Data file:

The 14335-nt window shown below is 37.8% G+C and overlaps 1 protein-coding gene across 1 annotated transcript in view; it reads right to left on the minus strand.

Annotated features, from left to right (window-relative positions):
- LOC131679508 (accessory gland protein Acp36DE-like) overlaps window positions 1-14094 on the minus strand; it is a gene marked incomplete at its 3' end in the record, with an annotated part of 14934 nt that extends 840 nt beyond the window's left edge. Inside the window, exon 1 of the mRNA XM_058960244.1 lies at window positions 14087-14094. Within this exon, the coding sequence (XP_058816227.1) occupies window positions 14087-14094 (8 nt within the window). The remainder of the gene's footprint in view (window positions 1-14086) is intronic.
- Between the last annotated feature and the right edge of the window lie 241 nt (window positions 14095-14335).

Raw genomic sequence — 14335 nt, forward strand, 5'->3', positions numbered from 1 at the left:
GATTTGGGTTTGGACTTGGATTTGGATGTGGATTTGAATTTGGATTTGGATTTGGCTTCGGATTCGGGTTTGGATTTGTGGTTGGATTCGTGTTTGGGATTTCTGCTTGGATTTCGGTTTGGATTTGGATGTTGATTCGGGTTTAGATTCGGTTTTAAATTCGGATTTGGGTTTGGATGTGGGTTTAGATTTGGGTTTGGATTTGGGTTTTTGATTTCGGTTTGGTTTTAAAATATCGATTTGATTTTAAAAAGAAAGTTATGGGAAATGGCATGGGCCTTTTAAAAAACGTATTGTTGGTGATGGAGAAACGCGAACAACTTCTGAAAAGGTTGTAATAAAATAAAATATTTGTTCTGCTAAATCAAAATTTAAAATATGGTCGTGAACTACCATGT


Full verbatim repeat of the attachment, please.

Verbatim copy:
The 14335-nt window shown below is 37.8% G+C and overlaps 1 protein-coding gene across 1 annotated transcript in view; it reads right to left on the minus strand.

Annotated features, from left to right (window-relative positions):
- LOC131679508 (accessory gland protein Acp36DE-like) overlaps window positions 1-14094 on the minus strand; it is a gene marked incomplete at its 3' end in the record, with an annotated part of 14934 nt that extends 840 nt beyond the window's left edge. Inside the window, exon 1 of the mRNA XM_058960244.1 lies at window positions 14087-14094. Within this exon, the coding sequence (XP_058816227.1) occupies window positions 14087-14094 (8 nt within the window). The remainder of the gene's footprint in view (window positions 1-14086) is intronic.
- Between the last annotated feature and the right edge of the window lie 241 nt (window positions 14095-14335).

Raw genomic sequence — 14335 nt, forward strand, 5'->3', positions numbered from 1 at the left:
GATTTGGGTTTGGACTTGGATTTGGATGTGGATTTGAATTTGGATTTGGATTTGGCTTCGGATTCGGGTTTGGATTTGTGGTTGGATTCGTGTTTGGGATTTCTGCTTGGATTTCGGTTTGGATTTGGATGTTGATTCGGGTTTAGATTCGGTTTTAAATTCGGATTTGGGTTTGGATGTGGGTTTAGATTTGGGTTTGGATTTGGGTTTTTGATTTCGGTTTGGTTTTAAAATATCGATTTGATTTTAAAAAGAAAGTTATGGGAAATGGCATGGGCCTTTTAAAAAACGTATTGTTGGTGATGGAGAAACGCGAACAACTTCTGAAAAGGTTGTAATAAAATAAAATATTTGTTCTGCTAAATCAAAATTTAAAATATGGTCGTGAACTACCATGT